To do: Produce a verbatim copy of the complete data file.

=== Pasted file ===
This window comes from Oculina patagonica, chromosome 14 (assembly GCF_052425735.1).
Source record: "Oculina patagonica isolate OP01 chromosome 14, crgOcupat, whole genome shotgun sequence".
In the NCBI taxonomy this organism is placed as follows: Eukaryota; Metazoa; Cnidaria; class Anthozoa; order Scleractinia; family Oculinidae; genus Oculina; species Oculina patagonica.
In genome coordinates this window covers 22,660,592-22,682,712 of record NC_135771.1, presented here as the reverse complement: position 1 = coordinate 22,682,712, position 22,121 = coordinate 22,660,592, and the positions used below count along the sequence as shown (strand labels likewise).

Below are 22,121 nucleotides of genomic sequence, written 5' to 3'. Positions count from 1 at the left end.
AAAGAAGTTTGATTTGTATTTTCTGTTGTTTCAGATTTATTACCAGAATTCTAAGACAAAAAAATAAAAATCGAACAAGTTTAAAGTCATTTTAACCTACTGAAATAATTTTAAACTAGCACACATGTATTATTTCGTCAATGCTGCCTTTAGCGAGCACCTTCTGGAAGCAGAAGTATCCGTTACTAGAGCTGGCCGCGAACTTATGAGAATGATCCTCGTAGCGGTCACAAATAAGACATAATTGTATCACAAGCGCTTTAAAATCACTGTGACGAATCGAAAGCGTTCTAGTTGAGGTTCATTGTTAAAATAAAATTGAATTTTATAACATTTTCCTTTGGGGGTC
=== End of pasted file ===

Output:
This window comes from Oculina patagonica, chromosome 14 (assembly GCF_052425735.1).
Source record: "Oculina patagonica isolate OP01 chromosome 14, crgOcupat, whole genome shotgun sequence".
In the NCBI taxonomy this organism is placed as follows: Eukaryota; Metazoa; Cnidaria; class Anthozoa; order Scleractinia; family Oculinidae; genus Oculina; species Oculina patagonica.
In genome coordinates this window covers 22,660,592-22,682,712 of record NC_135771.1, presented here as the reverse complement: position 1 = coordinate 22,682,712, position 22,121 = coordinate 22,660,592, and the positions used below count along the sequence as shown (strand labels likewise).

Below are 22,121 nucleotides of genomic sequence, written 5' to 3'. Positions count from 1 at the left end.
AAAGAAGTTTGATTTGTATTTTCTGTTGTTTCAGATTTATTACCAGAATTCTAAGACAAAAAAATAAAAATCGAACAAGTTTAAAGTCATTTTAACCTACTGAAATAATTTTAAACTAGCACACATGTATTATTTCGTCAATGCTGCCTTTAGCGAGCACCTTCTGGAAGCAGAAGTATCCGTTACTAGAGCTGGCCGCGAACTTATGAGAATGATCCTCGTAGCGGTCACAAATAAGACATAATTGTATCACAAGCGCTTTAAAATCACTGTGACGAATCGAAAGCGTTCTAGTTGAGGTTCATTGTTAAAATAAAATTGAATTTTATAACATTTTCCTTTGGGGGTC